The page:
Celebrating independence and fraternity

On the 218th Anniversary of the first Independent Republic in the Caribbean in Haiti, the Diocese of Venice, in conjunction with the Haitian Catholic Community, celebrated a Mass at St. Leo the Great Parish in Bonita Springs on Jan. 1, the Solemnity of Mary, Holy Mother of God.

Faithful people from throughout the Diocese of Venice attended the Mass which was celebrated by Most Rev. Pierre-André Dumas, Bishop of the Diocese of Anse-a-Veau and Miragoane, with Bishop Frank J. Dewane concelebrating. There were several additional priests from the Diocese of Venice who also concelebrated.

Bishop Dumas spoke about the celebration of the independence of Haiti and how it importantly falls upon a major celebration of the Blessed Virgin Mary and the World Day of Peace. This is particularly poignant as in Haiti there has been great turmoil in recent months following the assassination of the Haitian president and continued unrest due to fuel and food shortages and corruption in the government.

Bishop Dumas encouraged those gathered regarding unity and fraternity as well as how they should be proud of their roots in Haiti, reminding them they will always be Haitian. With this in mind, Bishop Dumas encouraged everyone to keep a connection to their homeland as well as with their Faith which will serve them well in whatever obstacles they may face in the future.

In a gesture of gratitude toward Bishop Dewane, Bishop Dumas noted that the Haitian Catholic Community within the Diocese of Venice is in good and capable hands and thanked Bishop Dewane for his support.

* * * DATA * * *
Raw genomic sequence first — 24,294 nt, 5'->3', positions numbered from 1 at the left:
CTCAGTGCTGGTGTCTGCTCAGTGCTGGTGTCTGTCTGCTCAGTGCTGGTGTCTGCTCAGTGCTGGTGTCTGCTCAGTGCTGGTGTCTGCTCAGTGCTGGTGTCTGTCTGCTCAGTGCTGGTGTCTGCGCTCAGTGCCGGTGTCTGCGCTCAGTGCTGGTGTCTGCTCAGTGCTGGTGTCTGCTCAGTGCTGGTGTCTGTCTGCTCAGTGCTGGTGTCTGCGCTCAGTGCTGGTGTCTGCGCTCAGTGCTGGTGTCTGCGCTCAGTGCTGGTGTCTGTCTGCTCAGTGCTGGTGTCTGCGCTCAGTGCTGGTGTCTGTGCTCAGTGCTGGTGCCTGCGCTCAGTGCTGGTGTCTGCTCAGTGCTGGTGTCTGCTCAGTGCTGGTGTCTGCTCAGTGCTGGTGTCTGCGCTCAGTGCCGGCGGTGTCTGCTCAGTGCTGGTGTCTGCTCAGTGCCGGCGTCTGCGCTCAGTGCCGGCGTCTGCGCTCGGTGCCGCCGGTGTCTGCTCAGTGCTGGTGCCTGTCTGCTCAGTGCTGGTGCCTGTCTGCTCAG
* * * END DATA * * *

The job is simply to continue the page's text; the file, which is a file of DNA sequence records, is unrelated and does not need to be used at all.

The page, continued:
Bishop Dewane thanked Bishop Dumas for accepting his invitation to be a guest of the Diocese and for sharing his time, wisdom and faith with the Haitian Catholic Community in their native language. He also said it was an honor and privilege to participate in such an important cultural and religious celebration for the growing Haitian Catholic Community in the Diocese of Venice.

Bishop Dewane also thanked and recognized the Haitian priests serving in the Diocese for their continued dedication and passion for caring for the faithful, in particular those in the Haitian community. “The work you do does not go unnoticed,” the Bishop added. Further, he went on to thank St. Leo Parish for hosting the event.

There are currently Masses celebrated each weekend in Haitian Creole at the following Parishes: St. Charles Borromeo in Port Charlotte; St. Francis Xavier in Fort Myers; St. Michael in Wauchula; Sacred Heart in Bradenton; Our Lady of Guadalupe in Immokalee; and St. Peter the Apostle in Naples. The New Year’s Day celebration is one of the few times the entire community can gather in one place.

For the Haitian community, Jan. 1 is both a spiritual day, and an emotional day commemorating such an important day in their homeland. The Haitians defeated the largest and most powerful army at the time, the army of Napoleon, in Cap-Haitien, and Haiti became the second country in the Americas to declare its Independence on Jan. 1, 1804.

When the French were in control, they enacted a law that said the French were the only ones who could eat soup joumou. Prior to that revolution, joumou was considered a delicacy and slaves there were forbidden from eating it. When Haiti proclaimed its independence, revolutionary leaders decided the very first thing they would do would be a symbolic gesture –- eating the soup that was once forbidden to them. Thus, began the Haitian custom of cooking and eating soup on New Year’s Day in celebration of freedom.

In honor of this unique tradition, soup was offered at the meal that followed the Mass in Bonita Springs. Before that meal, Bishop Dumas led everyone in singing the Haitian National Anthem.